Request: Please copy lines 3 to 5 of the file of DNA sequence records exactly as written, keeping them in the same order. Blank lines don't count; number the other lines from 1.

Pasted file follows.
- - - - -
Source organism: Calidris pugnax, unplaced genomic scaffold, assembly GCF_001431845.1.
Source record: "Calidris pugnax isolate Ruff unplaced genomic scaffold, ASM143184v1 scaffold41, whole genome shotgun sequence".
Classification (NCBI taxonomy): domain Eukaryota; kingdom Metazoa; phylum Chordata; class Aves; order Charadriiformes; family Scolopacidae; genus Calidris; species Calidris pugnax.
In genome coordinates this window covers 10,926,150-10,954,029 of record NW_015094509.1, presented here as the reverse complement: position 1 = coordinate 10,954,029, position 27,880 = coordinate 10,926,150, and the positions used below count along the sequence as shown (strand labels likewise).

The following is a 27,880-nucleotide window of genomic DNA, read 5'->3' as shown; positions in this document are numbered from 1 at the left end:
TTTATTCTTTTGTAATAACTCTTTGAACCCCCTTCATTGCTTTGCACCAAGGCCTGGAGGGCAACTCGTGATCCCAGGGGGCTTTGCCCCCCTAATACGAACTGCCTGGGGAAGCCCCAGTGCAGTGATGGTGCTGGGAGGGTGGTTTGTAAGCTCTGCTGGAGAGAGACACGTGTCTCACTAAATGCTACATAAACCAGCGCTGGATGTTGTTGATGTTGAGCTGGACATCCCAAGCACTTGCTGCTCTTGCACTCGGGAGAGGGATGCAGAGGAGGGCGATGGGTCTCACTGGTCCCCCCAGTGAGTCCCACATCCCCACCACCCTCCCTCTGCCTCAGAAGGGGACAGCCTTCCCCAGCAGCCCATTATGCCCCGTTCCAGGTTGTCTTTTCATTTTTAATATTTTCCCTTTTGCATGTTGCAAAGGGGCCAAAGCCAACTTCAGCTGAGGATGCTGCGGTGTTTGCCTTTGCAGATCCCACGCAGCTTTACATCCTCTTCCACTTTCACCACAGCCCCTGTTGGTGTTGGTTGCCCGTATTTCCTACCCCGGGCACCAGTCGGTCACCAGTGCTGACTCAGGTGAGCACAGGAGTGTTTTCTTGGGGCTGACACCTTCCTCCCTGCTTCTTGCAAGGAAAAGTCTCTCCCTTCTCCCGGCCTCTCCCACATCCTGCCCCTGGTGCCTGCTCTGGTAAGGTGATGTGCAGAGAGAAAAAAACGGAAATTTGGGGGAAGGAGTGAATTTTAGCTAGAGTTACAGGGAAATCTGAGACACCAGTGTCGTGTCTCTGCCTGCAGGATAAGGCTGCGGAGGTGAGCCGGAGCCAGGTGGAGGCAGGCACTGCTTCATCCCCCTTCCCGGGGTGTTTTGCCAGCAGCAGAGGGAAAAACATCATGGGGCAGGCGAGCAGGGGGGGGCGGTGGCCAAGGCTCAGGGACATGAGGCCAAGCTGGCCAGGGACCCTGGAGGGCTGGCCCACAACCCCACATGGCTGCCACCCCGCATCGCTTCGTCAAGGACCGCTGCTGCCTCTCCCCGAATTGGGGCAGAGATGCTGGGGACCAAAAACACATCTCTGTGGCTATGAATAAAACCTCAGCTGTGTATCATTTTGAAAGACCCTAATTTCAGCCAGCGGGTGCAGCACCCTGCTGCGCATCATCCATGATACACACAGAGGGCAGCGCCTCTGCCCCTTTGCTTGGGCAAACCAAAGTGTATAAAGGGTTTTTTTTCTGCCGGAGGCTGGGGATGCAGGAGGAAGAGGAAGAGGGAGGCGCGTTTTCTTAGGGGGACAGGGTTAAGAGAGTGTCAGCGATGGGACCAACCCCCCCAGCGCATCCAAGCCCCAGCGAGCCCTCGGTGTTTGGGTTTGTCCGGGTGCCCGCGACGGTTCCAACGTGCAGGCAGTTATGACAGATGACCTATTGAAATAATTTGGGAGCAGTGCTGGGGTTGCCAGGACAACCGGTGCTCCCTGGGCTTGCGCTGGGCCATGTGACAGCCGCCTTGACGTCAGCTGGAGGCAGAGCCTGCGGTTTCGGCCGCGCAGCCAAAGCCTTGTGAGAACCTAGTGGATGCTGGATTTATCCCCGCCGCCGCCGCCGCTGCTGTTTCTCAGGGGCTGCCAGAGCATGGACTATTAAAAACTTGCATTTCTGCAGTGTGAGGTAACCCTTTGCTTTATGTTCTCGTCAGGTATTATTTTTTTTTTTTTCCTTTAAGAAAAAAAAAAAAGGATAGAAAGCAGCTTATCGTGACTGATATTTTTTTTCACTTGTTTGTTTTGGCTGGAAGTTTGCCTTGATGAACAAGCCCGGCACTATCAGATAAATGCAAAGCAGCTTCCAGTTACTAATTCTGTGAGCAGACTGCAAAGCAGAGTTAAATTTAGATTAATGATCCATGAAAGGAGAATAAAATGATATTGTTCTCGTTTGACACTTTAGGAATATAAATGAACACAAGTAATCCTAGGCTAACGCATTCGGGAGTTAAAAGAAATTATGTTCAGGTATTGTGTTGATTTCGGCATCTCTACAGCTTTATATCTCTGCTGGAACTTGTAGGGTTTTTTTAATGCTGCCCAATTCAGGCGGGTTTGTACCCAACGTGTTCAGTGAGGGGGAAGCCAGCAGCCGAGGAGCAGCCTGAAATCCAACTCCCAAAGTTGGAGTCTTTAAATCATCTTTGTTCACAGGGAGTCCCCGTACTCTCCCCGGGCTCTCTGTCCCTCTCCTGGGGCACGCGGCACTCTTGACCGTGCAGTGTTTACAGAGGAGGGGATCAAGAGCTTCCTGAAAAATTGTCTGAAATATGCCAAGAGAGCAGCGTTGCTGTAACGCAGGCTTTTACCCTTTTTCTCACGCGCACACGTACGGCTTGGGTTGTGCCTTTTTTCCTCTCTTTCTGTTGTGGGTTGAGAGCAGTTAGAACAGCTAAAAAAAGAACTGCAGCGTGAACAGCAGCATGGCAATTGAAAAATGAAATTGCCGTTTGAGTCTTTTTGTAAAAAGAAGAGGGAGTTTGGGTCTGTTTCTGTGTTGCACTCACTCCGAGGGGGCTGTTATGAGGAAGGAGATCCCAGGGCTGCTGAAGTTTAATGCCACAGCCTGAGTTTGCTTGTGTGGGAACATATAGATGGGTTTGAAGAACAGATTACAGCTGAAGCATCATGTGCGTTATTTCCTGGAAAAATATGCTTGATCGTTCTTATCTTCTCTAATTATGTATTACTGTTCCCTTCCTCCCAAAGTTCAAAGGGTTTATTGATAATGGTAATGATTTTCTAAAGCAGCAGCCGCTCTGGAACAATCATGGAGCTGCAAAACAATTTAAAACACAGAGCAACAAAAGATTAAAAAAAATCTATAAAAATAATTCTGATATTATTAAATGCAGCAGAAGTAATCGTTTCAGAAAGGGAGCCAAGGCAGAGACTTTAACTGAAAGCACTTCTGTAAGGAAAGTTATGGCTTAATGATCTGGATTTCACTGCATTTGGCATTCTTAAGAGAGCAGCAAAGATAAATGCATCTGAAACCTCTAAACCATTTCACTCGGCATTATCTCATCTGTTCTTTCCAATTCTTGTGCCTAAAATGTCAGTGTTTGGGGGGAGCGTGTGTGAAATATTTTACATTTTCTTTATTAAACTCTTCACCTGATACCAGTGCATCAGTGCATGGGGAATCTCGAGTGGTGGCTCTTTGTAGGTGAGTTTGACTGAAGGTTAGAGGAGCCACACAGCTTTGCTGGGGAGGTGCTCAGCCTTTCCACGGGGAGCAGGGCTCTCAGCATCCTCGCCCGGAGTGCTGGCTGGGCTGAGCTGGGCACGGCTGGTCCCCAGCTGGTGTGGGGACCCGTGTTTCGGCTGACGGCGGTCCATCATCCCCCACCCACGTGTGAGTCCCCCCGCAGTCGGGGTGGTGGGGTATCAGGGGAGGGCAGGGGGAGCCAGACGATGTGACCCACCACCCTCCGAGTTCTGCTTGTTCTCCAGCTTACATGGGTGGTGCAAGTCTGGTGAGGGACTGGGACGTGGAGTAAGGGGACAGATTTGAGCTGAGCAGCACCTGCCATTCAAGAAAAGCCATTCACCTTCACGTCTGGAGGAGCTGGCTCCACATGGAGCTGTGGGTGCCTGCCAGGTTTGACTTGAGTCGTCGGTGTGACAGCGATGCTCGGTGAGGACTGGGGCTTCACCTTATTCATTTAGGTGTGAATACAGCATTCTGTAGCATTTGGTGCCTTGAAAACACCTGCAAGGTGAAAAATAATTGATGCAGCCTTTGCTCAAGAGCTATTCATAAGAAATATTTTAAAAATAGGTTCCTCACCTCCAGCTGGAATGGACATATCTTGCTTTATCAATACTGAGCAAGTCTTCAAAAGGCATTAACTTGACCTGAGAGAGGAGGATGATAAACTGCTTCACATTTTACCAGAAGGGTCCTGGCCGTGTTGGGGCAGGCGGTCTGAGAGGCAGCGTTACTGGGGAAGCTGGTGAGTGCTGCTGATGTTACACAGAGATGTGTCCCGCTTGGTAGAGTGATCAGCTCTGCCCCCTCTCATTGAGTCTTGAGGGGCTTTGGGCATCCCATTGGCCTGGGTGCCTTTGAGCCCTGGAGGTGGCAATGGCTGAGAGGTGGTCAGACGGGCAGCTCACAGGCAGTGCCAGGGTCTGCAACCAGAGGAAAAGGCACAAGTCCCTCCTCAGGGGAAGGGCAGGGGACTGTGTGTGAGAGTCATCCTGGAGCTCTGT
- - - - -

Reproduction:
Classification (NCBI taxonomy): domain Eukaryota; kingdom Metazoa; phylum Chordata; class Aves; order Charadriiformes; family Scolopacidae; genus Calidris; species Calidris pugnax.
In genome coordinates this window covers 10,926,150-10,954,029 of record NW_015094509.1, presented here as the reverse complement: position 1 = coordinate 10,954,029, position 27,880 = coordinate 10,926,150, and the positions used below count along the sequence as shown (strand labels likewise).

The following is a 27,880-nucleotide window of genomic DNA, read 5'->3' as shown; positions in this document are numbered from 1 at the left end: